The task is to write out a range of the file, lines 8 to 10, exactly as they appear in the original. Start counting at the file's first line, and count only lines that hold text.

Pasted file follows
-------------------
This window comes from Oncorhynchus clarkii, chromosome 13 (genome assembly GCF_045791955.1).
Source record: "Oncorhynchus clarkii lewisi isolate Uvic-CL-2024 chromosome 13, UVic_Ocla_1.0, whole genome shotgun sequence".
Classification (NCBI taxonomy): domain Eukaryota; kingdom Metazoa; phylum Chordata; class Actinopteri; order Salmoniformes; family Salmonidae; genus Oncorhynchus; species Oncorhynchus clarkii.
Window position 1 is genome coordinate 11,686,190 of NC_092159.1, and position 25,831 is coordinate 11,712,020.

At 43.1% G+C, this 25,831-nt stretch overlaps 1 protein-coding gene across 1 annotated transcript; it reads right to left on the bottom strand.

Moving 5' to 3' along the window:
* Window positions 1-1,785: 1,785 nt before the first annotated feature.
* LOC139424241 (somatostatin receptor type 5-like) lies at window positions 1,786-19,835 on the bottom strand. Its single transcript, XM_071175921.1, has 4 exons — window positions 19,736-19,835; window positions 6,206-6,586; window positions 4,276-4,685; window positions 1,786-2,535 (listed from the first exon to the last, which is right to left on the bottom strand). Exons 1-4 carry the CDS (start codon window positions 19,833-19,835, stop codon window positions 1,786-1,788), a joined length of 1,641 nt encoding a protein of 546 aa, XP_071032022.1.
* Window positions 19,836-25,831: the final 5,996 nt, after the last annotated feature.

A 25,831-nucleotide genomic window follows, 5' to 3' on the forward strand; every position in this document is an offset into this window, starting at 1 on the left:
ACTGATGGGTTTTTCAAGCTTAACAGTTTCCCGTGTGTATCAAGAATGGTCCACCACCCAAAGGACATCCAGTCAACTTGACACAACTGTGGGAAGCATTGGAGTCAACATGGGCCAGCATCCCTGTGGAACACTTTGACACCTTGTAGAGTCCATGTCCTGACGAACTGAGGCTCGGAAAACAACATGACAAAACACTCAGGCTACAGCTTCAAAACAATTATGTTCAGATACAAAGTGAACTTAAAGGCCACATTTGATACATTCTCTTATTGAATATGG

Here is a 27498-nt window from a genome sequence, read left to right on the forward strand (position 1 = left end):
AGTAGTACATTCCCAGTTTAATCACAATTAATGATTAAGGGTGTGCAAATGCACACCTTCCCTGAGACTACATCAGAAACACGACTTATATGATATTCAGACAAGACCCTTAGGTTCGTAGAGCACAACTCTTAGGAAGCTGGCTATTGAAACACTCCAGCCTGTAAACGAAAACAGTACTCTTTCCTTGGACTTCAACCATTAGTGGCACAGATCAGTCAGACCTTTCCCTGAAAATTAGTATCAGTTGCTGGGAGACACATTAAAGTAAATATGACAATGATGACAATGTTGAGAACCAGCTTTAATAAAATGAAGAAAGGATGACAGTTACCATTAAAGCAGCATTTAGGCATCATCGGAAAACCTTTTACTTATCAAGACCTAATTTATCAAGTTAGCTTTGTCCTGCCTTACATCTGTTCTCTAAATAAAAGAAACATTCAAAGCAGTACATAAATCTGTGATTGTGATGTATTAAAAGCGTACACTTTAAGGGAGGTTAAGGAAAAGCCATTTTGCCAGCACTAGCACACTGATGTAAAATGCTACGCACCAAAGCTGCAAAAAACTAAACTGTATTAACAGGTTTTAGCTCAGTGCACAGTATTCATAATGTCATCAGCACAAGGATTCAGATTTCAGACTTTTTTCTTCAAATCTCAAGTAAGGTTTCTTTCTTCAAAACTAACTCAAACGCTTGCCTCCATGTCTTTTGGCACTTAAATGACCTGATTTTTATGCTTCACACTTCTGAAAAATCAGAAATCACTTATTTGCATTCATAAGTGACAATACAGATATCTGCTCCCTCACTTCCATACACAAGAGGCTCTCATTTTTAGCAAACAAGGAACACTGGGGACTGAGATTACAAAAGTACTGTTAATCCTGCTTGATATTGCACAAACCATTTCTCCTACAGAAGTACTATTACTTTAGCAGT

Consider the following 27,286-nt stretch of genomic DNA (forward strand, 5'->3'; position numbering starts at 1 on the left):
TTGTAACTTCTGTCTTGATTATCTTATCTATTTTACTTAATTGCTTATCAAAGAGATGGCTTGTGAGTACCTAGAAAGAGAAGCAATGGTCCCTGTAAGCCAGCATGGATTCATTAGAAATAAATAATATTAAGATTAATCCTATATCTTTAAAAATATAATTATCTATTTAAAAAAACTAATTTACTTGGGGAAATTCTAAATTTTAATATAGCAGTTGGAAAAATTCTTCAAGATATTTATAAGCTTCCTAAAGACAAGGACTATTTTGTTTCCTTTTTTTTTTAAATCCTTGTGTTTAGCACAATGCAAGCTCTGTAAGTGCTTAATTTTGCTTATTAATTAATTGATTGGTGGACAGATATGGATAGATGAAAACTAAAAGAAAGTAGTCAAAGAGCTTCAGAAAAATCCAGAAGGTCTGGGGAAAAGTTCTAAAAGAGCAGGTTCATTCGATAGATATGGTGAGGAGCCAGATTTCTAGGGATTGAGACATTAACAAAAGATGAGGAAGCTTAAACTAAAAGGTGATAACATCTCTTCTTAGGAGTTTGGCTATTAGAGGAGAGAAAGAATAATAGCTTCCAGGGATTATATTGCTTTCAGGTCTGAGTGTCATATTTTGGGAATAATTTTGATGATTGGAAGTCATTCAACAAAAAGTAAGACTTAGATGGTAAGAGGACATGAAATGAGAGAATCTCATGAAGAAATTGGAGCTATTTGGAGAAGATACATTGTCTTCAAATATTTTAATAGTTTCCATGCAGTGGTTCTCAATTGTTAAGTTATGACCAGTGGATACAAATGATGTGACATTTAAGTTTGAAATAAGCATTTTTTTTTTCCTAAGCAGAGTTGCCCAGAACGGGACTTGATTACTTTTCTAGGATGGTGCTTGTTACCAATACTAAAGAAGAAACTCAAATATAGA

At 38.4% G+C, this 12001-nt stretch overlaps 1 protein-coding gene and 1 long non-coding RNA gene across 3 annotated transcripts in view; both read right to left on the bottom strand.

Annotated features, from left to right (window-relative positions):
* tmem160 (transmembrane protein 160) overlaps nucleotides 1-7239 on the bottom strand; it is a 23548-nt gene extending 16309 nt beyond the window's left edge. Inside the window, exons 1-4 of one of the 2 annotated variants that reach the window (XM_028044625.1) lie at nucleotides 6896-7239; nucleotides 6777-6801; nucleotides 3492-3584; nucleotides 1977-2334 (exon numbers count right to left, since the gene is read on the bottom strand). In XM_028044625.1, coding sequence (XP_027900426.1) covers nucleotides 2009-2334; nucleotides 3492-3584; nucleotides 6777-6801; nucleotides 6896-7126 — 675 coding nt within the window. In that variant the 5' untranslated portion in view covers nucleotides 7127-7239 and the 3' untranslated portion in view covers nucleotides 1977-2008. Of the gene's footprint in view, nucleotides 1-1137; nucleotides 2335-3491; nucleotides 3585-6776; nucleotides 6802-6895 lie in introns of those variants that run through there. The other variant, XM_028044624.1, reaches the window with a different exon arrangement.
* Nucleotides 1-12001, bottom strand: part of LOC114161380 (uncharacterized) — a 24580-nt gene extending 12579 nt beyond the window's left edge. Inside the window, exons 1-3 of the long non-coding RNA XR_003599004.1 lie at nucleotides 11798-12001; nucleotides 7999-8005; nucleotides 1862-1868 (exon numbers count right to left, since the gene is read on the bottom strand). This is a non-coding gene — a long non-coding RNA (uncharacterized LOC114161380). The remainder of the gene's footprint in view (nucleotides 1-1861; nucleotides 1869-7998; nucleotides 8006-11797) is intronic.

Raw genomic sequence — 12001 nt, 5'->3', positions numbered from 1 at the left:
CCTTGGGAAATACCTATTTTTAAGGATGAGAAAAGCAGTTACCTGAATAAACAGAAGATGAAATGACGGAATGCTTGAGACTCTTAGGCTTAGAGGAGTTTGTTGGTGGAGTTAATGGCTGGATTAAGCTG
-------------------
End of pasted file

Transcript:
* LOC139424241 (somatostatin receptor type 5-like) lies at window positions 1,786-19,835 on the bottom strand. Its single transcript, XM_071175921.1, has 4 exons — window positions 19,736-19,835; window positions 6,206-6,586; window positions 4,276-4,685; window positions 1,786-2,535 (listed from the first exon to the last, which is right to left on the bottom strand). Exons 1-4 carry the CDS (start codon window positions 19,833-19,835, stop codon window positions 1,786-1,788), a joined length of 1,641 nt encoding a protein of 546 aa, XP_071032022.1.
* Window positions 19,836-25,831: the final 5,996 nt, after the last annotated feature.

A 25,831-nucleotide genomic window follows, 5' to 3' on the forward strand; every position in this document is an offset into this window, starting at 1 on the left: